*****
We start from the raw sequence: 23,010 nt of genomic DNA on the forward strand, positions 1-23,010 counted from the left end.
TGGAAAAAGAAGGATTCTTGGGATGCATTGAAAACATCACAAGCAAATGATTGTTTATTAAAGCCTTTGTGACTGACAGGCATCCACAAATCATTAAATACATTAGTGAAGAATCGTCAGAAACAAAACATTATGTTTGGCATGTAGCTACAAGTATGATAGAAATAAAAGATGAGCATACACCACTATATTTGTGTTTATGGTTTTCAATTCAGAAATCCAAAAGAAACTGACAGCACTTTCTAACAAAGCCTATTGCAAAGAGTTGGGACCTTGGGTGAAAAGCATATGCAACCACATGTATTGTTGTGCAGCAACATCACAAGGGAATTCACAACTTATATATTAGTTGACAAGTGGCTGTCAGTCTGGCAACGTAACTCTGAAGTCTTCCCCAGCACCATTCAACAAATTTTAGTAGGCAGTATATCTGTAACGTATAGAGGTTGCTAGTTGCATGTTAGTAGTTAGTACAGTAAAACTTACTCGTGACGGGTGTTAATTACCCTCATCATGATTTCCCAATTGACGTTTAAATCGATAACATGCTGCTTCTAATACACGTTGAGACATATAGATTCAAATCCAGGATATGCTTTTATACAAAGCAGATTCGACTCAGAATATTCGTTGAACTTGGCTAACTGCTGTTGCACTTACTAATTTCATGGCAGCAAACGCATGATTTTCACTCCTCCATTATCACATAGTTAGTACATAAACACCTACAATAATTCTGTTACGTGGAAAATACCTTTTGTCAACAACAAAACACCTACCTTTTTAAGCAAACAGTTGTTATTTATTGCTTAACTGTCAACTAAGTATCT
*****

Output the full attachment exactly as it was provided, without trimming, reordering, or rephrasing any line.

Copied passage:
We start from the raw sequence: 23,010 nt of genomic DNA on the forward strand, positions 1-23,010 counted from the left end.
TGGAAAAAGAAGGATTCTTGGGATGCATTGAAAACATCACAAGCAAATGATTGTTTATTAAAGCCTTTGTGACTGACAGGCATCCACAAATCATTAAATACATTAGTGAAGAATCGTCAGAAACAAAACATTATGTTTGGCATGTAGCTACAAGTATGATAGAAATAAAAGATGAGCATACACCACTATATTTGTGTTTATGGTTTTCAATTCAGAAATCCAAAAGAAACTGACAGCACTTTCTAACAAAGCCTATTGCAAAGAGTTGGGACCTTGGGTGAAAAGCATATGCAACCACATGTATTGTTGTGCAGCAACATCACAAGGGAATTCACAACTTATATATTAGTTGACAAGTGGCTGTCAGTCTGGCAACGTAACTCTGAAGTCTTCCCCAGCACCATTCAACAAATTTTAGTAGGCAGTATATCTGTAACGTATAGAGGTTGCTAGTTGCATGTTAGTAGTTAGTACAGTAAAACTTACTCGTGACGGGTGTTAATTACCCTCATCATGATTTCCCAATTGACGTTTAAATCGATAACATGCTGCTTCTAATACACGTTGAGACATATAGATTCAAATCCAGGATATGCTTTTATACAAAGCAGATTCGACTCAGAATATTCGTTGAACTTGGCTAACTGCTGTTGCACTTACTAATTTCATGGCAGCAAACGCATGATTTTCACTCCTCCATTATCACATAGTTAGTACATAAACACCTACAATAATTCTGTTACGTGGAAAATACCTTTTGTCAACAACAAAACACCTACCTTTTTAAGCAAACAGTTGTTATTTATTGCTTAACTGTCAACTAAGTATCT